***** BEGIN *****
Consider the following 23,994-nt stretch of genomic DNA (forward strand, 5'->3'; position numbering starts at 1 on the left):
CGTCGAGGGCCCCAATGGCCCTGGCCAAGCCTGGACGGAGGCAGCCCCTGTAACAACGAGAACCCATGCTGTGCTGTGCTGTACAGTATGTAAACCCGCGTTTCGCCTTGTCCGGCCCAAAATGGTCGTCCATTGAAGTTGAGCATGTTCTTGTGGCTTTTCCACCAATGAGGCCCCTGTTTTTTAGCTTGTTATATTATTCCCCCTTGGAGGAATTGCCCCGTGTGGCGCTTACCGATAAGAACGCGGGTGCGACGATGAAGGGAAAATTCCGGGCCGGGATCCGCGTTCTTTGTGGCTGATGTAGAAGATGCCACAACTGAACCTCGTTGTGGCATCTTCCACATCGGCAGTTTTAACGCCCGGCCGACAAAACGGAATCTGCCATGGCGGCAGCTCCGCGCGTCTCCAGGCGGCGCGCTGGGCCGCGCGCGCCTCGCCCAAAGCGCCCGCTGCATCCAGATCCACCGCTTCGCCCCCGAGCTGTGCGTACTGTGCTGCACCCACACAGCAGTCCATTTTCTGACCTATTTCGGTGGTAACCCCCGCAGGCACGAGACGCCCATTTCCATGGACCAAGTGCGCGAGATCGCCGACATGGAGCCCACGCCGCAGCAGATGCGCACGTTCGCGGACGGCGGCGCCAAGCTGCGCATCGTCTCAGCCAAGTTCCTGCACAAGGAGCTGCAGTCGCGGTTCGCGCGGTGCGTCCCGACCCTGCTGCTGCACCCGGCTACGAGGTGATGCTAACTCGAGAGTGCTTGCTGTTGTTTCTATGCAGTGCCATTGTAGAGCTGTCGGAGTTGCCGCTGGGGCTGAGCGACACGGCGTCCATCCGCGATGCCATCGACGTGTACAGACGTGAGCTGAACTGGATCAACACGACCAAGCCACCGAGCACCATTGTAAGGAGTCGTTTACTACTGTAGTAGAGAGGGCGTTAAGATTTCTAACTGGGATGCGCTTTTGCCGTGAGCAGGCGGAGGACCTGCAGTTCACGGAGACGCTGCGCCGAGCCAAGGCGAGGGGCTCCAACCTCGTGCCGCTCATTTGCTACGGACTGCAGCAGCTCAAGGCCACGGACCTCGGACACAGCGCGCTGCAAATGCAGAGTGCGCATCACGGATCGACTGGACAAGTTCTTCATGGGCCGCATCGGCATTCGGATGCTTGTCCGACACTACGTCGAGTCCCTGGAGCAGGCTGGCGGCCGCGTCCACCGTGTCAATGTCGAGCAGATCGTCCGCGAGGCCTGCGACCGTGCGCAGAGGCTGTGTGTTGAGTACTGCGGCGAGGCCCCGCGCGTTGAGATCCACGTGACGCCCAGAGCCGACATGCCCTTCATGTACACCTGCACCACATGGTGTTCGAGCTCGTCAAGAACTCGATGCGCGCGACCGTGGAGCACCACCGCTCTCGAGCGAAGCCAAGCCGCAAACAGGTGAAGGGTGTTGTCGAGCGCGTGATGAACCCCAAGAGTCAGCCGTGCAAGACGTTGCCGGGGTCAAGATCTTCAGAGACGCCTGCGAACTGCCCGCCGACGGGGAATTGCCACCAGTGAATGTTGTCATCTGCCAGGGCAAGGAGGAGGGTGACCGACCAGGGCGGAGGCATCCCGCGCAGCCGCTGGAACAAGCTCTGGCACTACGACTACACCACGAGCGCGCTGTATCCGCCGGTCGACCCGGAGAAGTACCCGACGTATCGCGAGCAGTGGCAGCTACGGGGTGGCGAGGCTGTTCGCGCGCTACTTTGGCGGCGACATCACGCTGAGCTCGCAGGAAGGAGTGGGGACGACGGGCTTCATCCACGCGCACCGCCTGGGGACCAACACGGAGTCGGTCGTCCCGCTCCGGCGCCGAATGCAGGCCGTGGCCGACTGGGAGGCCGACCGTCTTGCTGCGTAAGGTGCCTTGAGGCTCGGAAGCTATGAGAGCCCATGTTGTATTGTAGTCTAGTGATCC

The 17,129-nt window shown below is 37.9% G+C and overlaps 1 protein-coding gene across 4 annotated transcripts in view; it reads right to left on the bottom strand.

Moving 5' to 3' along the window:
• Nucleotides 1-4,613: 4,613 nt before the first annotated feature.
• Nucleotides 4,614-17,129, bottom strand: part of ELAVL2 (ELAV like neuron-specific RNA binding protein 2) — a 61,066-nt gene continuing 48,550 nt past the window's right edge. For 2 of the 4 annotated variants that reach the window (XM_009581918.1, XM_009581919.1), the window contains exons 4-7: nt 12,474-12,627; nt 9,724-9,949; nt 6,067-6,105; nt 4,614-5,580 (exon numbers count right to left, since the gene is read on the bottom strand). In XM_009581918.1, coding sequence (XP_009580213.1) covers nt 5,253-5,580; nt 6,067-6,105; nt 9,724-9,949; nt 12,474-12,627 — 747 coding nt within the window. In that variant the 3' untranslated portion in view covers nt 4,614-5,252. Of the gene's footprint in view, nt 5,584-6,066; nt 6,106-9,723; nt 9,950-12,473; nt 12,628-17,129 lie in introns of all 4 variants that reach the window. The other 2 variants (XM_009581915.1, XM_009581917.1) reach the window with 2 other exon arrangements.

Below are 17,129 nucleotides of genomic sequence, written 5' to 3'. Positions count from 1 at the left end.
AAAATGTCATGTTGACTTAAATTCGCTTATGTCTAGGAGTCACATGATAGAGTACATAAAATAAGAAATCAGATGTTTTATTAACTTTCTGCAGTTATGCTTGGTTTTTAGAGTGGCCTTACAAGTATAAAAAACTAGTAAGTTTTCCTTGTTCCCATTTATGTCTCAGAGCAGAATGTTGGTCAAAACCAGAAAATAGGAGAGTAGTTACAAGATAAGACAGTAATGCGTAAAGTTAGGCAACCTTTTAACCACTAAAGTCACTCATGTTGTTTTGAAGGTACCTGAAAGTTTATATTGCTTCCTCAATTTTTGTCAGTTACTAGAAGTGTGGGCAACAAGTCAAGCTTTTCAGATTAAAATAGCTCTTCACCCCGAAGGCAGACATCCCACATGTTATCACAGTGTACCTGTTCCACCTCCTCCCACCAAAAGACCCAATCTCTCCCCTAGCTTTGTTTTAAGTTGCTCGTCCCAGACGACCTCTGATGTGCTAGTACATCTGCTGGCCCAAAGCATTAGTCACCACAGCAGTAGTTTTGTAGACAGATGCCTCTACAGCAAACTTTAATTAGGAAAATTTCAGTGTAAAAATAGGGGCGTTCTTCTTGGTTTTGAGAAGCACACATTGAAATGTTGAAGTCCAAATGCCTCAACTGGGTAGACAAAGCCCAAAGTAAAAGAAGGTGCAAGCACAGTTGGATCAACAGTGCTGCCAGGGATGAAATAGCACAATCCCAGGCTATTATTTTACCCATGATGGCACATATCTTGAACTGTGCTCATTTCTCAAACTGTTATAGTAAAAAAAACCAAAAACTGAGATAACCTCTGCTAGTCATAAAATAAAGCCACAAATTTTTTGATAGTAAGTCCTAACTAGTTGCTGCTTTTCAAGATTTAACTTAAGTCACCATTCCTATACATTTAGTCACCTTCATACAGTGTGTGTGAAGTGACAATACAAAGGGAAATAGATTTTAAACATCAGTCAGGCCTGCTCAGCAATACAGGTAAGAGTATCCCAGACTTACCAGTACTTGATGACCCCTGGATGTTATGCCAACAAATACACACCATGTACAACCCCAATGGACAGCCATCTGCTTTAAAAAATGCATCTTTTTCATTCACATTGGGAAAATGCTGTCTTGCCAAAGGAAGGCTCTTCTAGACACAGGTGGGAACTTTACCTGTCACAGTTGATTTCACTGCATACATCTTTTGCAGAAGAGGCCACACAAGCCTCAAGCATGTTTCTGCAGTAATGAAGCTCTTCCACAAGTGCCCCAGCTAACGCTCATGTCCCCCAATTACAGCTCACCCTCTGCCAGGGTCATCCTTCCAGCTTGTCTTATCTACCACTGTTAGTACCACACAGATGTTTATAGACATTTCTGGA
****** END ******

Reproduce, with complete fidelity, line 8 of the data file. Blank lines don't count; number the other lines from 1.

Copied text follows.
AAAATGTCATGTTGACTTAAATTCGCTTATGTCTAGGAGTCACATGATAGAGTACATAAAATAAGAAATCAGATGTTTTATTAACTTTCTGCAGTTATGCTTGGTTTTTAGAGTGGCCTTACAAGTATAAAAAACTAGTAAGTTTTCCTTGTTCCCATTTATGTCTCAGAGCAGAATGTTGGTCAAAACCAGAAAATAGGAGAGTAGTTACAAGATAAGACAGTAATGCGTAAAGTTAGGCAACCTTTTAACCACTAAAGTCACTCATGTTGTTTTGAAGGTACCTGAAAGTTTATATTGCTTCCTCAATTTTTGTCAGTTACTAGAAGTGTGGGCAACAAGTCAAGCTTTTCAGATTAAAATAGCTCTTCACCCCGAAGGCAGACATCCCACATGTTATCACAGTGTACCTGTTCCACCTCCTCCCACCAAAAGACCCAATCTCTCCCCTAGCTTTGTTTTAAGTTGCTCGTCCCAGACGACCTCTGATGTGCTAGTACATCTGCTGGCCCAAAGCATTAGTCACCACAGCAGTAGTTTTGTAGACAGATGCCTCTACAGCAAACTTTAATTAGGAAAATTTCAGTGTAAAAATAGGGGCGTTCTTCTTGGTTTTGAGAAGCACACATTGAAATGTTGAAGTCCAAATGCCTCAACTGGGTAGACAAAGCCCAAAGTAAAAGAAGGTGCAAGCACAGTTGGATCAACAGTGCTGCCAGGGATGAAATAGCACAATCCCAGGCTATTATTTTACCCATGATGGCACATATCTTGAACTGTGCTCATTTCTCAAACTGTTATAGTAAAAAAAACCAAAAACTGAGATAACCTCTGCTAGTCATAAAATAAAGCCACAAATTTTTTGATAGTAAGTCCTAACTAGTTGCTGCTTTTCAAGATTTAACTTAAGTCACCATTCCTATACATTTAGTCACCTTCATACAGTGTGTGTGAAGTGACAATACAAAGGGAAATAGATTTTAAACATCAGTCAGGCCTGCTCAGCAATACAGGTAAGAGTATCCCAGACTTACCAGTACTTGATGACCCCTGGATGTTATGCCAACAAATACACACCATGTACAACCCCAATGGACAGCCATCTGCTTTAAAAAATGCATCTTTTTCATTCACATTGGGAAAATGCTGTCTTGCCAAAGGAAGGCTCTTCTAGACACAGGTGGGAACTTTACCTGTCACAGTTGATTTCACTGCATACATCTTTTGCAGAAGAGGCCACACAAGCCTCAAGCATGTTTCTGCAGTAATGAAGCTCTTCCACAAGTGCCCCAGCTAACGCTCATGTCCCCCAATTACAGCTCACCCTCTGCCAGGGTCATCCTTCCAGCTTGTCTTATCTACCACTGTTAGTACCACACAGATGTTTATAGACATTTCTGGA